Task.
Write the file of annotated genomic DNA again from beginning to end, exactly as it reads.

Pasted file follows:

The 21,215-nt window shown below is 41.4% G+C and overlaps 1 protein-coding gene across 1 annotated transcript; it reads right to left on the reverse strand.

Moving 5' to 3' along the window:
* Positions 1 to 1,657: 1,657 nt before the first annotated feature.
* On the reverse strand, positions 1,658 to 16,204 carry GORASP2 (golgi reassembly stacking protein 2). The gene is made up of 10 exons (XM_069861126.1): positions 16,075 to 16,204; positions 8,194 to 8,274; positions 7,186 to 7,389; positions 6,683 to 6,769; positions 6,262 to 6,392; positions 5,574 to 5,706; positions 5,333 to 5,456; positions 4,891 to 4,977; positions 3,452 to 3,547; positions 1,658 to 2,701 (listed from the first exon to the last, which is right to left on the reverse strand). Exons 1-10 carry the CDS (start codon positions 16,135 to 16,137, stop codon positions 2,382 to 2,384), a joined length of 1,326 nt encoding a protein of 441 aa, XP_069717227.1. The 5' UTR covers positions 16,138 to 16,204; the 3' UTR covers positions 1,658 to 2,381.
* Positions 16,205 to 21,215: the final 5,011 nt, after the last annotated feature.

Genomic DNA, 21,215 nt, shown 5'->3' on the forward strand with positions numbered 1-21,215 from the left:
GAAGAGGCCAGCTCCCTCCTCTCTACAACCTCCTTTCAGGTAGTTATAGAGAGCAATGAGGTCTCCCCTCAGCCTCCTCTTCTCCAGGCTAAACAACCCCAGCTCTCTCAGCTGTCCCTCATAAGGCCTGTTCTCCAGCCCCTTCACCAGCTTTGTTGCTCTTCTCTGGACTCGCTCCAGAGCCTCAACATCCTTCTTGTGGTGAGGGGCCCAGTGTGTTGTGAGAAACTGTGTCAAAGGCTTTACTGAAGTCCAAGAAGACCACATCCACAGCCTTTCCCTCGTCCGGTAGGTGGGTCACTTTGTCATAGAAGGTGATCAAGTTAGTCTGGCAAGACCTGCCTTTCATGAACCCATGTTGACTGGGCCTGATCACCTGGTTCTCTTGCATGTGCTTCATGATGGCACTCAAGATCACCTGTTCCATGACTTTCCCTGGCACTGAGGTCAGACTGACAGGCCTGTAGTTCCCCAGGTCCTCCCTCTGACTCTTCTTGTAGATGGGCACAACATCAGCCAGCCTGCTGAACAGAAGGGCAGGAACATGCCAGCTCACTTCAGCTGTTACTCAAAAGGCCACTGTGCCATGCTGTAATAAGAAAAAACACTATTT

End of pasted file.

The 21,215-nt window shown below is 41.4% G+C and overlaps 1 protein-coding gene across 1 annotated transcript; it reads right to left on the reverse strand.

Moving 5' to 3' along the window:
* Positions 1 to 1,657: 1,657 nt before the first annotated feature.
* On the reverse strand, positions 1,658 to 16,204 carry GORASP2 (golgi reassembly stacking protein 2). The gene is made up of 10 exons (XM_069861126.1): positions 16,075 to 16,204; positions 8,194 to 8,274; positions 7,186 to 7,389; positions 6,683 to 6,769; positions 6,262 to 6,392; positions 5,574 to 5,706; positions 5,333 to 5,456; positions 4,891 to 4,977; positions 3,452 to 3,547; positions 1,658 to 2,701 (listed from the first exon to the last, which is right to left on the reverse strand). Exons 1-10 carry the CDS (start codon positions 16,135 to 16,137, stop codon positions 2,382 to 2,384), a joined length of 1,326 nt encoding a protein of 441 aa, XP_069717227.1. The 5' UTR covers positions 16,138 to 16,204; the 3' UTR covers positions 1,658 to 2,381.
* Positions 16,205 to 21,215: the final 5,011 nt, after the last annotated feature.

Genomic DNA, 21,215 nt, shown 5'->3' on the forward strand with positions numbered 1-21,215 from the left:
GAAGAGGCCAGCTCCCTCCTCTCTACAACCTCCTTTCAGGTAGTTATAGAGAGCAATGAGGTCTCCCCTCAGCCTCCTCTTCTCCAGGCTAAACAACCCCAGCTCTCTCAGCTGTCCCTCATAAGGCCTGTTCTCCAGCCCCTTCACCAGCTTTGTTGCTCTTCTCTGGACTCGCTCCAGAGCCTCAACATCCTTCTTGTGGTGAGGGGCCCAGTGTGTTGTGAGAAACTGTGTCAAAGGCTTTACTGAAGTCCAAGAAGACCACATCCACAGCCTTTCCCTCGTCCGGTAGGTGGGTCACTTTGTCATAGAAGGTGATCAAGTTAGTCTGGCAAGACCTGCCTTTCATGAACCCATGTTGACTGGGCCTGATCACCTGGTTCTCTTGCATGTGCTTCATGATGGCACTCAAGATCACCTGTTCCATGACTTTCCCTGGCACTGAGGTCAGACTGACAGGCCTGTAGTTCCCCAGGTCCTCCCTCTGACTCTTCTTGTAGATGGGCACAACATCAGCCAGCCTGCTGAACAGAAGGGCAGGAACATGCCAGCTCACTTCAGCTGTTACTCAAAAGGCCACTGTGCCATGCTGTAATAAGAAAAAACACTATTT